45 minutes, later I reached the town of Lewiston, Idaho and its sister city Clarkston, Washington. As the nation’s furthest inland port, it is a regular stop for vessels sailing from the ocean up the Columbia and then the Snake. And yes, Lewis and Clark did sail through here.

Just east of Lewiston, the Clearwater River winds through a narrow gorge. A signpost noted that I had just entered the Nez Perce Reservation, although the presence of a casino and hand-painted signs were other giveaways. 8 minutes in, I reached the Nez Perce National Historic Park visitor center, run by the National Park Service.

Nez Perce National Historic Park is unusual in that there is no single big attraction to see. Rather, 38 scattered sites over 4 states comprise the park. The visitor center and adjacent historic village is the most popular part of the park and the largest of the 38 sites. In addition to a park movie telling tumultuous history of the Tribe, there is a small museum containing tribal artifacts. Originally, the Nez Perce tribe rules a huge territory containing the Palouse, most of the central Idaho Panhandle and the Bitterroot Mountains of western Montana.

A series of treaties with the US Government shrunk their territory to less than 1/10th of what it used to be. Not all in the Tribe accepted this shrinkage. 90 were slain by the US government in a battle at Big Hole in Montana. Most notably, 700 Nez Perce lead by Chief Joseph attempted to flee to Canada and were pursued by the US Army for 1,170 miles. Just 40 miles from the Canadian border, Chief Joseph was cornered and forced to surrender.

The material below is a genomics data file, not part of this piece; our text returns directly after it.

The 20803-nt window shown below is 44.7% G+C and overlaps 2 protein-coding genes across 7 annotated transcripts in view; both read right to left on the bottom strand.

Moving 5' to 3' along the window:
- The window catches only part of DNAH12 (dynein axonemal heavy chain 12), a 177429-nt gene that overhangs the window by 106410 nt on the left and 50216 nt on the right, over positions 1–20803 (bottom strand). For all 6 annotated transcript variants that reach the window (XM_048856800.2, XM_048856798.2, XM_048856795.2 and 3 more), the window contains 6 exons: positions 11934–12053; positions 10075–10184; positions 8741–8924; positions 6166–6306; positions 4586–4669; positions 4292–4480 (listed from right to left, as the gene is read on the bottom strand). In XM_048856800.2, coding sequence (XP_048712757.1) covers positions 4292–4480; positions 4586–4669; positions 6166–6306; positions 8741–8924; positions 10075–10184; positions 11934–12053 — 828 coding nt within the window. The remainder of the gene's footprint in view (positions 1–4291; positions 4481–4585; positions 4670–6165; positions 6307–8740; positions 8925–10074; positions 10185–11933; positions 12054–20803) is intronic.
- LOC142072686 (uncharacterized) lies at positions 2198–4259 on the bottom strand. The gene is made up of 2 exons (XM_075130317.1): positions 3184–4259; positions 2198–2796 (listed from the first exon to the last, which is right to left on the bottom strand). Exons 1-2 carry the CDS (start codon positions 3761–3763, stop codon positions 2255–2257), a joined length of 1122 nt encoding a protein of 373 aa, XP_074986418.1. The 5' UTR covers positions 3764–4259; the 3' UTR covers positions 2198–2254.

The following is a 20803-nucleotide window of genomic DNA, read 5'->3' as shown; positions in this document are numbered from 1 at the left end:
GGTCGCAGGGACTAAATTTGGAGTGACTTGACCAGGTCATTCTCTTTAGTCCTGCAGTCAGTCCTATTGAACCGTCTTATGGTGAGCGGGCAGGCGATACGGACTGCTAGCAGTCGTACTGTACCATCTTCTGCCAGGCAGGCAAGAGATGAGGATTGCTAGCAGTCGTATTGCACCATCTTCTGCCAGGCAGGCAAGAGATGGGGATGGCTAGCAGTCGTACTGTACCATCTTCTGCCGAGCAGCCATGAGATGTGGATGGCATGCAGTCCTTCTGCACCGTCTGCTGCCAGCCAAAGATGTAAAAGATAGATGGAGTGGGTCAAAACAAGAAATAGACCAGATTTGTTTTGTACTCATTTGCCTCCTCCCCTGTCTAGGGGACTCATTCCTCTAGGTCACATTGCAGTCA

¼ mile from the visitor center was the historic village of Spaulding, site of the Indian Missions and the Northern Idaho Indian Agency. During the late 1800’s and the early 1900’s, the US government tried to destroy the Nez Perce culture and language by forcing them into schools and allowing missionaries to spread Christianity.  Today the Nez Perce Reservation is about 90% white and mostly Christian, although there is a strong movement to restore the culture and language among the tribe’s 3,500-ish members.

5 minutes south of Spaulding was Lapwai, the capital of the Nez Perce Nation. The sign post called it Land of the Butterflies.